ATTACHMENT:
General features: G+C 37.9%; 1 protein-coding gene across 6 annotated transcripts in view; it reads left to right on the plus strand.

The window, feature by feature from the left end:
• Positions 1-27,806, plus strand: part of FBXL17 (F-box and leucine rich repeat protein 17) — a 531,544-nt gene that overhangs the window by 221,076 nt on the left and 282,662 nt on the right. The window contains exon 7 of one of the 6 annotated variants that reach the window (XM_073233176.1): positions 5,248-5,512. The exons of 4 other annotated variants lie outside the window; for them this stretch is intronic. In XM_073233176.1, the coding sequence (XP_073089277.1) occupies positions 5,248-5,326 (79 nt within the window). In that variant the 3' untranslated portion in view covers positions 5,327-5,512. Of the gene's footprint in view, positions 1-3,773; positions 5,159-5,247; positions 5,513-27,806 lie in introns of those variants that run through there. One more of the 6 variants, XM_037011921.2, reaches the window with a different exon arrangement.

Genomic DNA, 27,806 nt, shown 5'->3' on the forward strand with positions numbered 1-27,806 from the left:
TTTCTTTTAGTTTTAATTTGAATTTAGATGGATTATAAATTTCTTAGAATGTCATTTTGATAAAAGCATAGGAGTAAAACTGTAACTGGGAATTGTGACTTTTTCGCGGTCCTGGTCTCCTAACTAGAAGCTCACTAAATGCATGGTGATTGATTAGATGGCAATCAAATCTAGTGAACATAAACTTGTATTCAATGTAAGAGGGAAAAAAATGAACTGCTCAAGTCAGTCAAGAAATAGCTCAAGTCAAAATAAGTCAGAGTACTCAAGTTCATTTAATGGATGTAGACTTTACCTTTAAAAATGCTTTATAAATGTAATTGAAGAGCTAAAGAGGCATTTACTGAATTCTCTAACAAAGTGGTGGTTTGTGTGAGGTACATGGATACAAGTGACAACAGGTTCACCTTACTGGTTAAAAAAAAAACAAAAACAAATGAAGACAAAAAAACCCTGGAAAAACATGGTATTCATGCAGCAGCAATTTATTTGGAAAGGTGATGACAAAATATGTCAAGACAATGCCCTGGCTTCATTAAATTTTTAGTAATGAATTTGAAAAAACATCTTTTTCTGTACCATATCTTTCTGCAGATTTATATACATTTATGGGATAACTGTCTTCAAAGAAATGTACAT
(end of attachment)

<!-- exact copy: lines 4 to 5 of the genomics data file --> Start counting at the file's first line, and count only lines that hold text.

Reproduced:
Genomic DNA, 27,806 nt, shown 5'->3' on the forward strand with positions numbered 1-27,806 from the left:
TTTCTTTTAGTTTTAATTTGAATTTAGATGGATTATAAATTTCTTAGAATGTCATTTTGATAAAAGCATAGGAGTAAAACTGTAACTGGGAATTGTGACTTTTTCGCGGTCCTGGTCTCCTAACTAGAAGCTCACTAAATGCATGGTGATTGATTAGATGGCAATCAAATCTAGTGAACATAAACTTGTATTCAATGTAAGAGGGAAAAAAATGAACTGCTCAAGTCAGTCAAGAAATAGCTCAAGTCAAAATAAGTCAGAGTACTCAAGTTCATTTAATGGATGTAGACTTTACCTTTAAAAATGCTTTATAAATGTAATTGAAGAGCTAAAGAGGCATTTACTGAATTCTCTAACAAAGTGGTGGTTTGTGTGAGGTACATGGATACAAGTGACAACAGGTTCACCTTACTGGTTAAAAAAAAAACAAAAACAAATGAAGACAAAAAAACCCTGGAAAAACATGGTATTCATGCAGCAGCAATTTATTTGGAAAGGTGATGACAAAATATGTCAAGACAATGCCCTGGCTTCATTAAATTTTTAGTAATGAATTTGAAAAAACATCTTTTTCTGTACCATATCTTTCTGCAGATTTATATACATTTATGGGATAACTGTCTTCAAAGAAATGTACAT